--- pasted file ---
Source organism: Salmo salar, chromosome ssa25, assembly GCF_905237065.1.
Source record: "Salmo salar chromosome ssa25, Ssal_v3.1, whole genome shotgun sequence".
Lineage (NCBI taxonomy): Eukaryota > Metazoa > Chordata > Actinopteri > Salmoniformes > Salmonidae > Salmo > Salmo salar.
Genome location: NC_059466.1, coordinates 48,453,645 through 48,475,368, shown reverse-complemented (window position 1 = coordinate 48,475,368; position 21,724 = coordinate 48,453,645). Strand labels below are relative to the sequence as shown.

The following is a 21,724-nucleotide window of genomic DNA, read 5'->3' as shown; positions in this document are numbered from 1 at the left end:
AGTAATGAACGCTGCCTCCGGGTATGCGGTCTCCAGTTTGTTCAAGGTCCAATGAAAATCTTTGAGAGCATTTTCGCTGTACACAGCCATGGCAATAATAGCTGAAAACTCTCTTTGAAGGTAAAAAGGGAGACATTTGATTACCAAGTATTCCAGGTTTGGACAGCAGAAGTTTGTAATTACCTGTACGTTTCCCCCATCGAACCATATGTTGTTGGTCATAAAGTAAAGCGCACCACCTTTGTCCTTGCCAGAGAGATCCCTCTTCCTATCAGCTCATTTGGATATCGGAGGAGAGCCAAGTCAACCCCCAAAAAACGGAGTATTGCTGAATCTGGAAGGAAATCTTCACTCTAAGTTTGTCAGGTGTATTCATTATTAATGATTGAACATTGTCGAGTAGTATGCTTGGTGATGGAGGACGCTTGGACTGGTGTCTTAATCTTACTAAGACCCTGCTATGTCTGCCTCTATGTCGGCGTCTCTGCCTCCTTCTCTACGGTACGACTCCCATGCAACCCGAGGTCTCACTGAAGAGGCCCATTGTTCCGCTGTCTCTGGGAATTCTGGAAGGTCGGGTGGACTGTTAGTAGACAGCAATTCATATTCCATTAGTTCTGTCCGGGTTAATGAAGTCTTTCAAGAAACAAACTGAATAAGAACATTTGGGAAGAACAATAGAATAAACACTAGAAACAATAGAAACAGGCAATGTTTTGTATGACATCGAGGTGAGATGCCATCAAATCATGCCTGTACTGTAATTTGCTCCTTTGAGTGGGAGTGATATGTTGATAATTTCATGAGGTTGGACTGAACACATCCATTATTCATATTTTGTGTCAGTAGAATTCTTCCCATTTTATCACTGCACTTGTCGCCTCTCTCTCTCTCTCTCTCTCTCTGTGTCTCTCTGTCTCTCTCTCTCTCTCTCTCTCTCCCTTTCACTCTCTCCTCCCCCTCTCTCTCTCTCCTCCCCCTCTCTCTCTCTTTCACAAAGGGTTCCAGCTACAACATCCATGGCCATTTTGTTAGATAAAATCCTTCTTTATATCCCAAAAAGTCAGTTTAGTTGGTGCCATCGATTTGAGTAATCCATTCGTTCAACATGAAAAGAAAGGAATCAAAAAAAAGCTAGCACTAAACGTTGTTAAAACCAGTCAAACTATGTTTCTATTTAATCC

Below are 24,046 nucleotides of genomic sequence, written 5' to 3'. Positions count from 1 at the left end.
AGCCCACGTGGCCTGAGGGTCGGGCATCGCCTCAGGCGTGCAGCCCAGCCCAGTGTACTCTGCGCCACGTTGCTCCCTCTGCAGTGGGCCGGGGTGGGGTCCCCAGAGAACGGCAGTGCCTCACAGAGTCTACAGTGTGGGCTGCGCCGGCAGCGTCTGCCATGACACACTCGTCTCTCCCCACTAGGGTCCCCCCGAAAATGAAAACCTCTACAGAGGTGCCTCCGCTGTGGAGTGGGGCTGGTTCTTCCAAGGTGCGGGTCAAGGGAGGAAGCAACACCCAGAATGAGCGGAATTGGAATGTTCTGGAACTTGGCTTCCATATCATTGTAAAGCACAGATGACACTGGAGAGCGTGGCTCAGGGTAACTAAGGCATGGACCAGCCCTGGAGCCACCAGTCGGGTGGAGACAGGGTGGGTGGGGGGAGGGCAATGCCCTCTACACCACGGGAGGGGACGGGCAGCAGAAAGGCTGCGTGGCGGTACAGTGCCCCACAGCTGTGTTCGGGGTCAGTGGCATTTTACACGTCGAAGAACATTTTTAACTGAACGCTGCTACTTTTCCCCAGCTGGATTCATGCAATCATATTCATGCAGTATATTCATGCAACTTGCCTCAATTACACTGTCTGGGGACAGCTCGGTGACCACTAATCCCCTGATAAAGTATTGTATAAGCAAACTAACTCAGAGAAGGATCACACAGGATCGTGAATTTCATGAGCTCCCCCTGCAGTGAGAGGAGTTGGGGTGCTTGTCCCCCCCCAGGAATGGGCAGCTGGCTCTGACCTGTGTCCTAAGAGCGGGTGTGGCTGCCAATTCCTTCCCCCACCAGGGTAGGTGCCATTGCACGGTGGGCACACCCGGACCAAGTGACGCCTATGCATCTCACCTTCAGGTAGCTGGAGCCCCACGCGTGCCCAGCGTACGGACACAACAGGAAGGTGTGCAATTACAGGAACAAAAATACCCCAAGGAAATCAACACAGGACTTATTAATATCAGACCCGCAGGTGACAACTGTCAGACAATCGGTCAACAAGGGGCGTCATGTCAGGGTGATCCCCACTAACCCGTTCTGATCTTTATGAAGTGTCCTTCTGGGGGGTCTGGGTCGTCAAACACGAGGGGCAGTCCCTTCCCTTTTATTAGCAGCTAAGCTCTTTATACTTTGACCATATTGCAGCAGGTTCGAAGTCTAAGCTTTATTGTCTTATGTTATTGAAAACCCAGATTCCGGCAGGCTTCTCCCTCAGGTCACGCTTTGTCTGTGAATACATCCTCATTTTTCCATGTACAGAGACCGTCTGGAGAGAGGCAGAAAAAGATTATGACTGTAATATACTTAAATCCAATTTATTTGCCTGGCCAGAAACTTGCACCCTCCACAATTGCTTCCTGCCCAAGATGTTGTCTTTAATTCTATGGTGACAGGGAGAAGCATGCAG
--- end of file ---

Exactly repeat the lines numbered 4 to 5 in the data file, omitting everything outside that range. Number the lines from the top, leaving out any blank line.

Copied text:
Genome location: NC_059466.1, coordinates 48,453,645 through 48,475,368, shown reverse-complemented (window position 1 = coordinate 48,475,368; position 21,724 = coordinate 48,453,645). Strand labels below are relative to the sequence as shown.

The following is a 21,724-nucleotide window of genomic DNA, read 5'->3' as shown; positions in this document are numbered from 1 at the left end: